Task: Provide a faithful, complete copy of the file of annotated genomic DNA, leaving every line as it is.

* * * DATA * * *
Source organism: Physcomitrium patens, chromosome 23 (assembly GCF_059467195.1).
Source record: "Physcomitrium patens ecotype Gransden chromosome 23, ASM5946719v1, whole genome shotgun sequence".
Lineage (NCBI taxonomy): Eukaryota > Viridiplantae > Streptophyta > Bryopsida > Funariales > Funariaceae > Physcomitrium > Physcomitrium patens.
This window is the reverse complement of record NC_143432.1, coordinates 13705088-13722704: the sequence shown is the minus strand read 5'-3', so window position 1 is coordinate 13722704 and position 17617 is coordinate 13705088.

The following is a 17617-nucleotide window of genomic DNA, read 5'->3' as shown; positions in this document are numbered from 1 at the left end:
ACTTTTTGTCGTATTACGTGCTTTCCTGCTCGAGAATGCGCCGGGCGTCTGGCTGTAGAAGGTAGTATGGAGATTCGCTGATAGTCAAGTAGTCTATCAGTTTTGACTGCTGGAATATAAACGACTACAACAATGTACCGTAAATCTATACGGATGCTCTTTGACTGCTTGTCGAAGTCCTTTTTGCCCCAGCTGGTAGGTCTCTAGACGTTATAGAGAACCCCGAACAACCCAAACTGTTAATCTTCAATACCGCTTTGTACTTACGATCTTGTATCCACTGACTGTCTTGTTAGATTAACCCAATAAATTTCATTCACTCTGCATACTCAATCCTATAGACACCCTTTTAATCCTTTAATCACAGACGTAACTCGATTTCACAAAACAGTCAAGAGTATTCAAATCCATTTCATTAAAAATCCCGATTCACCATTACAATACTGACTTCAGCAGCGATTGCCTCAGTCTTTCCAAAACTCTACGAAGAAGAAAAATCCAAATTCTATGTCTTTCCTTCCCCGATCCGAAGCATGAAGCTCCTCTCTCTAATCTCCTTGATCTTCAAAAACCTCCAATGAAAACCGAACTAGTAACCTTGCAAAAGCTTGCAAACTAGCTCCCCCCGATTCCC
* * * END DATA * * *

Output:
Source organism: Physcomitrium patens, chromosome 23 (assembly GCF_059467195.1).
Source record: "Physcomitrium patens ecotype Gransden chromosome 23, ASM5946719v1, whole genome shotgun sequence".
Lineage (NCBI taxonomy): Eukaryota > Viridiplantae > Streptophyta > Bryopsida > Funariales > Funariaceae > Physcomitrium > Physcomitrium patens.
This window is the reverse complement of record NC_143432.1, coordinates 13705088-13722704: the sequence shown is the minus strand read 5'-3', so window position 1 is coordinate 13722704 and position 17617 is coordinate 13705088.

The following is a 17617-nucleotide window of genomic DNA, read 5'->3' as shown; positions in this document are numbered from 1 at the left end:
ACTTTTTGTCGTATTACGTGCTTTCCTGCTCGAGAATGCGCCGGGCGTCTGGCTGTAGAAGGTAGTATGGAGATTCGCTGATAGTCAAGTAGTCTATCAGTTTTGACTGCTGGAATATAAACGACTACAACAATGTACCGTAAATCTATACGGATGCTCTTTGACTGCTTGTCGAAGTCCTTTTTGCCCCAGCTGGTAGGTCTCTAGACGTTATAGAGAACCCCGAACAACCCAAACTGTTAATCTTCAATACCGCTTTGTACTTACGATCTTGTATCCACTGACTGTCTTGTTAGATTAACCCAATAAATTTCATTCACTCTGCATACTCAATCCTATAGACACCCTTTTAATCCTTTAATCACAGACGTAACTCGATTTCACAAAACAGTCAAGAGTATTCAAATCCATTTCATTAAAAATCCCGATTCACCATTACAATACTGACTTCAGCAGCGATTGCCTCAGTCTTTCCAAAACTCTACGAAGAAGAAAAATCCAAATTCTATGTCTTTCCTTCCCCGATCCGAAGCATGAAGCTCCTCTCTCTAATCTCCTTGATCTTCAAAAACCTCCAATGAAAACCGAACTAGTAACCTTGCAAAAGCTTGCAAACTAGCTCCCCCCGATTCCC